FastFlow is specifically designed for cache-coherent multiprocessors, and in particular commodity homogenous multi-core (e.g. Intel core, AMD K10, etc.). It supports multiprocessors exploiting any memory consistency, including very weak consistency models. FastFlow implementation is always lock-free, and for several memory consistency models is also memory fence-free (e.g., sequential consistency, total store ordering, and the x86 model). On other models (e.g., Itanium and Power4, 5, and 6), a store fence before an enqueue is needed [GMV08]. At the current development status, GPGPUs are supported by way of OpenCL and/or CUDA. Distributed platforms build on top of TCP/IP and Infiniband/OFED protocols are also supported. FPGA support is planned but not yet implemented.

Building Blocks

At its foundations FastFlow realises a (low-level) concurrent programming model, which extends C++ language. From the orchestration viewpoint, the process model to be employed in this Work Package is a CSP/Actor hybrid model where processes (so-called ff_nodes) are named and the data paths between processes are clearly identified. The abstract units of communication and synchronisation are known as channels and represent a data dependency between two processes. Representing communication and synchronisation as a channel ensures that synchronisation is tied to communication and allows layers of abstraction at higher levels to compose parallel programs where synchronisation is implicit. The offloading feature is concerned with abstracting over auxiliary hardware (or software) accelerators (e.g. GPGPUs). Accelerators are typically co-processors, they cannot host processes and they require to be coupled with a process running on a CPU. Offloading allows the model to be heterogeneous over the hardware in that code that is to be executed on a CPU which makes use of this layer may be partially offloaded onto accelerators.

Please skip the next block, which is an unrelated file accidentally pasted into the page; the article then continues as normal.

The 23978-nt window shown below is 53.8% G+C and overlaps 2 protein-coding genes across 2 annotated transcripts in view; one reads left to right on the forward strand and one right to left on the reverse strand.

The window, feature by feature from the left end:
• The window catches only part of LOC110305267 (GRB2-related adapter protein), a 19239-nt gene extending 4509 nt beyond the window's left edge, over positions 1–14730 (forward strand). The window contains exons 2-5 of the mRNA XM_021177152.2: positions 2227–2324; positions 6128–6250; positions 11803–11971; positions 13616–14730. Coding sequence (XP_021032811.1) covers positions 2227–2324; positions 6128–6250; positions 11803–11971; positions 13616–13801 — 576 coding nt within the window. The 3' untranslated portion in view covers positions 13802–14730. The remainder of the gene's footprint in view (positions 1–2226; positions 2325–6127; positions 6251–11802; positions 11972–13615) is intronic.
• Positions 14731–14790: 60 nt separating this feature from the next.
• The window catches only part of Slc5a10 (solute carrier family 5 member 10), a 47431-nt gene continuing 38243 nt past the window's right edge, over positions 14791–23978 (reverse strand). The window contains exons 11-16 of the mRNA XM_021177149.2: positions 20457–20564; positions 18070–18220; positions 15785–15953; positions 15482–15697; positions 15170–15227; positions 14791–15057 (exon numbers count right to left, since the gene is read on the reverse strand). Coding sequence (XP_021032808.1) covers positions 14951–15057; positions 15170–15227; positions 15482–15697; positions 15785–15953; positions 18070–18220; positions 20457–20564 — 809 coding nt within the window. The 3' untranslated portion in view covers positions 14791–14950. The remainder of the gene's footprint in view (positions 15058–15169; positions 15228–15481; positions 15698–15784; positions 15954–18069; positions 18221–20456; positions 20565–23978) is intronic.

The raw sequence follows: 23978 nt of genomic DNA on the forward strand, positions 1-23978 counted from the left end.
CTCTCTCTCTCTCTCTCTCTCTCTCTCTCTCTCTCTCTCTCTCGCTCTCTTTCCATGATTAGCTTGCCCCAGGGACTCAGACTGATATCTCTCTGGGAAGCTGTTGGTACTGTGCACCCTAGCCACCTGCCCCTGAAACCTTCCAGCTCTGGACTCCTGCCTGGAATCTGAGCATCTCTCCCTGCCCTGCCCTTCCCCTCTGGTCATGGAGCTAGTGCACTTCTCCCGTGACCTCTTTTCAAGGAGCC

At this level, FastFlow programming model can be thought as a hybrid shared-memory/message-passing model. A process (ff_node) is sequential, a channel models a true data dependency between processes. Processes typically stream data items (they are not tasks) onto channels, they can be either references (e.g. pointers in the shared-memory) or messages with a payload (e.g. in a distributed platform). In both cases, the data item acts as synchronisation token. In general, no further synchronisation primitives are needed (e.g. locks, semaphores) even thought their usage is not forbidden (they are simply useless and a source of additional overhead). Overall, at this level, FastFlow building blocks make it possible to realise arbitrary streaming networks over lock-less channels.

In summary, the FastFlow building blocks layer realizes the two basic features:

  1. parallelism exploitation, i.e. the creation, destruction and life cycle control of different flows of controls, and
  2. asynchronous communication channels, supporting the synchronization of different flows of control.